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General Mills Aims to Protect Coronavirus Sales Boost — 3rd Update

By Annie Gasparro 

General Mills Inc. said the coronavirus-fueled surge in grocery sales is waning, increasing pressure on food makers to hold on to the new shoppers who tried their brands during the height of the pandemic.

The packaged-food industry has caught a tailwind for much of this year because the pandemic has changed how consumers approached food. Families have bought more groceries to eat at home amid closures of restaurants and capacity limitations on dining rooms.

General Mills said Wednesday that it has gained market share in cereal, pet food and other categories in the latest quarter. Its sales rose 10% on a comparable basis, which excludes currency fluctuations and the effect of deals.

That growth was slower than in the spring, when consumers broadly quarantined at home. General Mills said the reopening of restaurants and easing of pandemic-related restrictions in recent months has contributed to the moderating in its sales growth. Campbell Soup Co. said earlier this month that the pace of its sales growth had also moderated in its latest quarter.

General Mills, maker of Cheerios, Yoplait and Betty Crocker, said it is making investments designed to hang on to the ground it has gained in the past six months, such as increased marketing spending and added supply-chain capacity. Chief Executive Jeff Harmening said he doesn't want to look back after the pandemic and see that General Mills didn't do enough to capitalize on the unprecedented shift to eating at home.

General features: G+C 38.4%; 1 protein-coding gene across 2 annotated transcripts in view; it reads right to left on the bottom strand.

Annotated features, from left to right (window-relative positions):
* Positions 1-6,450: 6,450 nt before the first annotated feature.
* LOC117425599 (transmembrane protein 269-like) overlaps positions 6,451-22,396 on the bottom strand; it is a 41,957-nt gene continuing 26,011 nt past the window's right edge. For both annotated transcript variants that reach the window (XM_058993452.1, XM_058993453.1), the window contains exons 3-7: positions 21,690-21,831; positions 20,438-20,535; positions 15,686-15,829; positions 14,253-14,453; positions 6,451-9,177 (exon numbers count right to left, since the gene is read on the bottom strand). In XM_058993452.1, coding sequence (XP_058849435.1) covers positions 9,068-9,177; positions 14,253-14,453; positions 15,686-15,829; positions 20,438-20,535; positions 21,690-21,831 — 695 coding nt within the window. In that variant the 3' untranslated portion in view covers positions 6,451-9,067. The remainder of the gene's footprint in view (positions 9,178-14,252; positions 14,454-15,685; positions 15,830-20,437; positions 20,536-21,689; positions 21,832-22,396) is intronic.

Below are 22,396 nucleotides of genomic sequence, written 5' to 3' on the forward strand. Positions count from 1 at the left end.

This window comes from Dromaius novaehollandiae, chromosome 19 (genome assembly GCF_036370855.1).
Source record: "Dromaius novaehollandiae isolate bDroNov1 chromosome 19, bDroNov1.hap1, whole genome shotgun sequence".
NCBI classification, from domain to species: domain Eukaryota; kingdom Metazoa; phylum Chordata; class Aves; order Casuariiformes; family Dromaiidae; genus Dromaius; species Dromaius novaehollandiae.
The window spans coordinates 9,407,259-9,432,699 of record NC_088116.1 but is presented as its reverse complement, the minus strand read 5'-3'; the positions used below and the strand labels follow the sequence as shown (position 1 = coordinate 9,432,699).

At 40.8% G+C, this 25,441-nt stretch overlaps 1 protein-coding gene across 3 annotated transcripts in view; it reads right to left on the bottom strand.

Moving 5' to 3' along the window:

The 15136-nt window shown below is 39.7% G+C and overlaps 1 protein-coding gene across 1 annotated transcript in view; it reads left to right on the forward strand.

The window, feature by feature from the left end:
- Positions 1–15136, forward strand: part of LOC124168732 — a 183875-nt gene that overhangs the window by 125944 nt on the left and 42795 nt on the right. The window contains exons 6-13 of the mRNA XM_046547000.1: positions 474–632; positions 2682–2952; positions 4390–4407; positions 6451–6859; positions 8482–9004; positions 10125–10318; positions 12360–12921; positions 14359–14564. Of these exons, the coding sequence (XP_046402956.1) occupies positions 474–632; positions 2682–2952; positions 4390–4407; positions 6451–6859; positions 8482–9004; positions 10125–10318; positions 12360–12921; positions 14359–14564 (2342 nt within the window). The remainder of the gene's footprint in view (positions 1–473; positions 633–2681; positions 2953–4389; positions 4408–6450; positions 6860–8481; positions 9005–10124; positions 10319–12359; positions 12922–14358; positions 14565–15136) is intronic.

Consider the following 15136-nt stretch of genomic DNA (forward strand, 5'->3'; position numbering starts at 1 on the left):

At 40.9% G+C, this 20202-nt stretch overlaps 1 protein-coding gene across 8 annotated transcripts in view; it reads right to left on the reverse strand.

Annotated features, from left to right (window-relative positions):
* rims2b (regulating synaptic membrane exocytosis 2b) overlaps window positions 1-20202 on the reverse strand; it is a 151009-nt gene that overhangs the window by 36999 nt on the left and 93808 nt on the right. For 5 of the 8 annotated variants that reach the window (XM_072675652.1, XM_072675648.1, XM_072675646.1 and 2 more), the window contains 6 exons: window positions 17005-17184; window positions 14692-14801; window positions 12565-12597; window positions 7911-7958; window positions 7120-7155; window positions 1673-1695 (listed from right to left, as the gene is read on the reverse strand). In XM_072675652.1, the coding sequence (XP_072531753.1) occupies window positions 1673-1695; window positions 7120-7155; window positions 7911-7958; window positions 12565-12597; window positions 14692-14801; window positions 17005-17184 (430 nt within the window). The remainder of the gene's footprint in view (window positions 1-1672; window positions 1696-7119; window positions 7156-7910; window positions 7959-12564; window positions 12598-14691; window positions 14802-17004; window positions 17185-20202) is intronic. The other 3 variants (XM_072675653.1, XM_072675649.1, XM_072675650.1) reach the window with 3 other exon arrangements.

"We're doing everything we can now, because when the pandemic is over, I want people to remember how great our food is," he said in an interview.

Shares rose 1.9% to $59.10.

Mr. Harmening said that new consumers are trying General Mills products because of the pandemic and that sales data indicate they are returning to purchase more. He said ingredient changes that General Mills made in recent years to make its products trendier, tastier or more nutritious have helped draw people back.

Some food makers, such as Campbell and Kraft Heinz Co., have struggled to maintain market share amid the pandemic. Campbell couldn't make enough of its Pepperidge Farm Goldfish crackers to meet demand. It recently added production capacity.

Analysts said Kraft Heinz has lost shoppers to lower-priced store brands of cheese, deli meat and coffee. Last week, the company said it would sell off a large chunk of its cheese business and further cut costs, while continuing to increase marketing spending.

Some investors have questioned the need for companies such as General Mills and Campbell Soup to spend more on marketing while demand for their products is so high. But even with the added costs, General Mills' profit margin improved in the latest quarter.

Profit in the quarter ended Aug. 30 rose to $638.9 million, or $1.03 a share, from $520.6 million, or 85 cents a share, in the same period a year earlier. The company's adjusted profit of $1 a share surpassed the 87 cents a share that analysts expected.

Revenue rose to $4.36 billion from $4 billion a year ago. General Mills' North America grocery business logged 14% sales growth. The Minneapolis-based company said sales grew for products such as Pillsbury refrigerated baked goods, Betty Crocker dessert mixes and Progresso soup. Its U.S. cereal sales were up 10%. Snack sales fell 2%.

--Micah Maidenberg contributed to this article.

Write to Annie Gasparro at

(END) Dow Jones Newswires

September 23, 2020 12:08 ET (16:08 GMT)

Copyright (c) 2020 Dow Jones & Company, Inc.